Maria Stuarda brings to life the dynastic and personal conflict between the dethroned Scottish Queen and Elizabeth I. In close to 25 years of political excile, Mary made desperate attempts to meet with her royal cousin and jailer, hoping for a peaceful resolution to their rivalry. Although planned many times, the meeting never occurred and both Queens were left to the political squabbling and 'briefing against' of their courts.
Donizetti composed Maria Stuarda in 1834, at the height of his long and prolific career. The action opens in England in 1567. Mary has been removed from the Scottish throne following a series of complicated intrigues, and has been obliged to ask Elizabeth I for asylum, thus becoming her prisoner. Over the next 20 years, numerous Catholic conspiracies aiming to put Mary on the English throne culminated in her supposed involvement in the Babington plot which, in effect, singed her death warrant. Mary was executed at Fotheringay Castle on 8th February 1587
I am no historian, and so rather than wax lyrical on these two Queens, I offer the following biographies:
Whilst in real life the two queens never met in person, in Maria Stuarda we witness a fictional confrontation between these two queens in the grounds of Fotheringay castle - and it's certainly an eventful meeting, with the two queens doing their best to mortally offend each other. When the opera was orginally staged, the on-stage rivalry between the prima donnas cast as Mary and Elizabeth (Giuseppina Roniz di Begins and Anna del Sere) apparently extended to their personal lives. In the Fotheringay forest confrontation scene when Mary denounces Elizabeth as a prostitute nad a bastard the reports were that Roniz di Begins did it with such enthusiasm that del Sere resorted to physical violence.
Unfortunately, the opera's problems were only just beginning. The reinging King and Queen of Naples at the time were not onluy descended from Mary Stuart (and thus not exactly eager to have their family's dirty laundry aired in public) but were also hostile to public entertainment and only liked theatre with happy endings! A day before the opening night the production was banned. Donizetti later salvaged his music for Maria with an extensively altered libretto and the action switched to the times of the Guelfs and Ghibellines. This opera, now called Buondelmonte, opened in Naples in October 1834.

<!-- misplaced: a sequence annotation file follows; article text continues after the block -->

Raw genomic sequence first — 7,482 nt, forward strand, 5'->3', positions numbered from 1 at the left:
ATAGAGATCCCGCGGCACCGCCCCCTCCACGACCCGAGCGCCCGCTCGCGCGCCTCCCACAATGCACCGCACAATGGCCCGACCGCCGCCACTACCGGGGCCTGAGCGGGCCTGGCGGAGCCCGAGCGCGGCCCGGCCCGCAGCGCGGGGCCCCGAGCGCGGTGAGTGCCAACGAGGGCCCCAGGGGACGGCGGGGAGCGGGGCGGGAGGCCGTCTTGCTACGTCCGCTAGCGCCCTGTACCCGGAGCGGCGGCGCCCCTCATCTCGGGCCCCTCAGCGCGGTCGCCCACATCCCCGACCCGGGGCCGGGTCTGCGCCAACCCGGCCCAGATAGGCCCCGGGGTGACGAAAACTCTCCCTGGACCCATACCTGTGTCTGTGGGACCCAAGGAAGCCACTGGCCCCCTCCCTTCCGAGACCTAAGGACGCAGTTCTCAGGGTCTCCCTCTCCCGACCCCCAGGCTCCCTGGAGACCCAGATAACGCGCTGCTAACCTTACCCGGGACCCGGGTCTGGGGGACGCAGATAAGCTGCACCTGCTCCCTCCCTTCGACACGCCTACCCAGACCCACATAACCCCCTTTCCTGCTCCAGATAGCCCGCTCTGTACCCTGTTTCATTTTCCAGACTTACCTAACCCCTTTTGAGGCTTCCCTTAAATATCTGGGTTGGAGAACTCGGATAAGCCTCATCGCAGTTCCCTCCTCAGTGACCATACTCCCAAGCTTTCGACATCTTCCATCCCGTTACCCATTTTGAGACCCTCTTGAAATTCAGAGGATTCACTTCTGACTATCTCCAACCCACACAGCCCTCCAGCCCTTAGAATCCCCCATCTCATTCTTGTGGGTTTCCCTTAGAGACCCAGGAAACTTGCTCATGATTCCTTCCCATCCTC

It was Maria Malibran who renewed interest in Maria Stuarda twenty years later, however as she insieted on ignoring all the censor's changes, it was once again banned by local authorites in La Scala. It is thanks to the discovery of a missing autograph in Sweeden that it was possible to stage a more authentic version of the opera in Bergamno in 1989
I first saw this opera on the Spring 2005 Tour of the English Touring Opera. I found it to be an wonderfully emotional opera, and the dignified exit of Mary left me in tears. Once again, the ETO produced a wonderfully visual and rich staging, albeit a brave one with two levels of stage!